The number of defaulting tenants due to financial difficulty increased globally during 2020. Countries with the financial means to support the property owners were able to freeze rental payments, but unfortunately this was not the case in South Africa. Many tenants had low to no income during lockdown, and even as restrictive measures eased, thousands are left with reduced income or have lost their jobs altogether. With low or no financial support from the South African government, many tenants find themselves in a position where they are unable to pay their rent even if they desperately wanted to.
Also read: Rental market in trouble
Need a rental economy
It is true that some landlords use the rental income on a property to pay of their bonds, or simply make a profit. However, it is crucial to appreciate that this is what economic activity is and that in a free country, one is entitled to profit from any business form, including rentals. If it were not for this profit and the retention of the capital asset that a landlord has, there would not be any rentals in South Africa.
This would have multiplied the housing crises in South Africa to a point where homelessness would been an even bigger problem than it already is. For a country to provide safe accommodation to its citizens, it relies heavily on property investors who are willing to invest in buy-to-let properties. The moment these rights are removed there won’t be a reason for a property investor to buy a property to rent out and the effect of this would obviously be devastating.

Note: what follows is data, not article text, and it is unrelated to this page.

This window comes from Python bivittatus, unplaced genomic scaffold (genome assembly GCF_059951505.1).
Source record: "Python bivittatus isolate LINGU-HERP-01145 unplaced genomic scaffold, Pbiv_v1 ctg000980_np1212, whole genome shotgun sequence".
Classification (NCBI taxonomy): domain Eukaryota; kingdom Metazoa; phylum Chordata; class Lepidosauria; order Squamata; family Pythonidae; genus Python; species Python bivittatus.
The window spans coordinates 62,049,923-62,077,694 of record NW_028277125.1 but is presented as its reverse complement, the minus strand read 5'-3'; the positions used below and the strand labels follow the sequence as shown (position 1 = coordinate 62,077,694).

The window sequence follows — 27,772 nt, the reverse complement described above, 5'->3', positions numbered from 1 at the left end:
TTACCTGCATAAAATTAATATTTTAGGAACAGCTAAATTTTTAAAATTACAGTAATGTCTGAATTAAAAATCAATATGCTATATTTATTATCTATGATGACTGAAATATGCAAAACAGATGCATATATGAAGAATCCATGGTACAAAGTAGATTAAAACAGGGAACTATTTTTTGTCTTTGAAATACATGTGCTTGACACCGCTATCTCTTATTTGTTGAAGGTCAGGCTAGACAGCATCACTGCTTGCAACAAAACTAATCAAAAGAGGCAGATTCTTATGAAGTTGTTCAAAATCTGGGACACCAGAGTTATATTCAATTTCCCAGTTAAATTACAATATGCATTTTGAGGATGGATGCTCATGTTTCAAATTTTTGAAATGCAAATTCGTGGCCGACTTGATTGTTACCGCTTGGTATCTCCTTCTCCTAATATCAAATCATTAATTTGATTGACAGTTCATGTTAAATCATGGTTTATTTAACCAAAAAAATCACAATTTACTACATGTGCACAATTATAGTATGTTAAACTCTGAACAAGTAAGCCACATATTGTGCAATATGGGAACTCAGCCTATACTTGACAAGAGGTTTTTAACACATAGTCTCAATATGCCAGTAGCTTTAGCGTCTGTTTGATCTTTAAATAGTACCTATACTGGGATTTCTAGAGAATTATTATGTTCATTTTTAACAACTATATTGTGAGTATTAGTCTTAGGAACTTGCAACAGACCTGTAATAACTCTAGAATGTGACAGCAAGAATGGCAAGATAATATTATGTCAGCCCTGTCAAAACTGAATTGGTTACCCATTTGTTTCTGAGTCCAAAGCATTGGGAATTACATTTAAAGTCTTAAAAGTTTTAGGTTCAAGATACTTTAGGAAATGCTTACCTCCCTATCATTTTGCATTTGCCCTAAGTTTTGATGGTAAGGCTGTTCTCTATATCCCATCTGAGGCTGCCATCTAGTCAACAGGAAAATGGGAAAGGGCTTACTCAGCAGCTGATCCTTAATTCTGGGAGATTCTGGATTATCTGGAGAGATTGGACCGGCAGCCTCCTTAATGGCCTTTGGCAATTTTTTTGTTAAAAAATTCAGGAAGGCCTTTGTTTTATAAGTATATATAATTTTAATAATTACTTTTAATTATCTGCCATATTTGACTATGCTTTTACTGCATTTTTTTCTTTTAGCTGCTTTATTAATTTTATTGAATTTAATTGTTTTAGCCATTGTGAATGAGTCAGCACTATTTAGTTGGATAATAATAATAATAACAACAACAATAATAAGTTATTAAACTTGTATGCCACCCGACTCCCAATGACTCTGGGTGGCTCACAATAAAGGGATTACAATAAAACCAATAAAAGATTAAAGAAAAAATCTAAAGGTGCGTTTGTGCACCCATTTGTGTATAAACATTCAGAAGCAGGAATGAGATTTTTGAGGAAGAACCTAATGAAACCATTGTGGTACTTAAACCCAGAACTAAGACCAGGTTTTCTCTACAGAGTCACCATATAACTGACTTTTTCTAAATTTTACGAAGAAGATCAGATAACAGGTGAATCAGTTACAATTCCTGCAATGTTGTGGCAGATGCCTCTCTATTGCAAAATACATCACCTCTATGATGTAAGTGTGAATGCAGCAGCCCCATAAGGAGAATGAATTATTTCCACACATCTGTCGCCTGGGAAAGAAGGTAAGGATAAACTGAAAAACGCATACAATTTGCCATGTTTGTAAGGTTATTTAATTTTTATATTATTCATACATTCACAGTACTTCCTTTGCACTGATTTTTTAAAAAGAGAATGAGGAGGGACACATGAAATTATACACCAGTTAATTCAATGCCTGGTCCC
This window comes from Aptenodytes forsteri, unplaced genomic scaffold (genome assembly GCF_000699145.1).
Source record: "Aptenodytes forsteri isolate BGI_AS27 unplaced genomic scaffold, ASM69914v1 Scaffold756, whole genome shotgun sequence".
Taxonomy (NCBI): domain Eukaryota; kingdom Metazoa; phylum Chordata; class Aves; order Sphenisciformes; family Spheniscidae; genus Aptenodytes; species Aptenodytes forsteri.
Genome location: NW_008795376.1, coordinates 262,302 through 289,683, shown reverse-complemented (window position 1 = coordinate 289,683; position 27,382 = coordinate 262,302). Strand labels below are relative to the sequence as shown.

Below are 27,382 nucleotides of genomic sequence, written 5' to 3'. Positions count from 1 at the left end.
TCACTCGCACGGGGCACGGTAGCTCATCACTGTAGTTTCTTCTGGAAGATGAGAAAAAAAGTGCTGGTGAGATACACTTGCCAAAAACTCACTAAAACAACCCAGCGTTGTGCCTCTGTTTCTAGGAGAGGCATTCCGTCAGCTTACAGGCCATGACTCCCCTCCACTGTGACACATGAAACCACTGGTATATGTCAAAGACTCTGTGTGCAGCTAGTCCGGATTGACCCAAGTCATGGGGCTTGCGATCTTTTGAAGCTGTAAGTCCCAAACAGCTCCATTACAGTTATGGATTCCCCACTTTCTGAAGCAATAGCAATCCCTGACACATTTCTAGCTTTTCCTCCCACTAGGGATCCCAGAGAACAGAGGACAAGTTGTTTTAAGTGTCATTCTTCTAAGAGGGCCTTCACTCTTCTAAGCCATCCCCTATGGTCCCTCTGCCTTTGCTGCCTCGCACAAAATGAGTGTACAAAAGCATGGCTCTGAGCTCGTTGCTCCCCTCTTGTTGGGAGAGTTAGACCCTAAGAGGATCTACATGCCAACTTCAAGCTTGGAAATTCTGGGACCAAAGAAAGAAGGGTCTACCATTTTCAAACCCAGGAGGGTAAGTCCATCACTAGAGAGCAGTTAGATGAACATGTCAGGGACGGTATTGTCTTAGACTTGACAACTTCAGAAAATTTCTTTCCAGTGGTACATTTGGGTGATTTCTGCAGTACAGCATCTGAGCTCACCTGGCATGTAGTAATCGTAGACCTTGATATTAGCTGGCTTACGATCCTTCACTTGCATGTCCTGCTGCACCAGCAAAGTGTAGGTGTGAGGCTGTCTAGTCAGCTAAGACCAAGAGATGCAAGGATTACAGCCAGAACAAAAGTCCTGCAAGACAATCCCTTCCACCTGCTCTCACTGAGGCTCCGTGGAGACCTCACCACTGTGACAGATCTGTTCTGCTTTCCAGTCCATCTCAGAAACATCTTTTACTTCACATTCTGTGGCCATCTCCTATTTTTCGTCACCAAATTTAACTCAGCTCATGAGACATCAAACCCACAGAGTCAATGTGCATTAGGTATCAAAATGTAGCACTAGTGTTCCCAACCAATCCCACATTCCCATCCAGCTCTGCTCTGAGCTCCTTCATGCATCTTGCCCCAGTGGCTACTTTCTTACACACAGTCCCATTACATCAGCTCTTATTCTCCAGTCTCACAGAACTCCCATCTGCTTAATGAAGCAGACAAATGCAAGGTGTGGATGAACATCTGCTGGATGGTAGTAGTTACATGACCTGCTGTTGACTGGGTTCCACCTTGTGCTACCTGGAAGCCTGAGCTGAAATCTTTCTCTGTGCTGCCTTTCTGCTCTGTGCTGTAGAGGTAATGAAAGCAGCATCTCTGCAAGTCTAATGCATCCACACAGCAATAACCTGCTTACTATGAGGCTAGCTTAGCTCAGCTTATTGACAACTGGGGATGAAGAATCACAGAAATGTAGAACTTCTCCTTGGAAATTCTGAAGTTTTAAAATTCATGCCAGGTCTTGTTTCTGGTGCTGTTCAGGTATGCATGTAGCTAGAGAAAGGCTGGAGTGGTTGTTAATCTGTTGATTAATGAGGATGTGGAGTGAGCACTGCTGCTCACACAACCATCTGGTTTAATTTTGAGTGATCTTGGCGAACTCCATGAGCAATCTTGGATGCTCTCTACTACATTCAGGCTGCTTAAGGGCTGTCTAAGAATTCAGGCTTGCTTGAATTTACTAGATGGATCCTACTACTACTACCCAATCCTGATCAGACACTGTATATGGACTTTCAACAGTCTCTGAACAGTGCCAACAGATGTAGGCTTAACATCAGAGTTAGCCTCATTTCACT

Balance the right to occupation vs the right to ownership
South Africa has a lot of legislation that protect the right of occupation such as the PIE Act, Extension of Security of Tenure Act 62 of 1997 (ESTA), the Consumer Protection Act 68 of 2008, The Rental Housing Act 50 of 1999 and many others. A property owner can easily feel like his rights are removed unfairly in comparison to the protection of the rights of the occupant. However, despite all the laws relating to rentals and specifically to protect the right of occupation, this right is a personal right. It is a much weaker right in comparison to the right of ownership, which is a right that the owner has.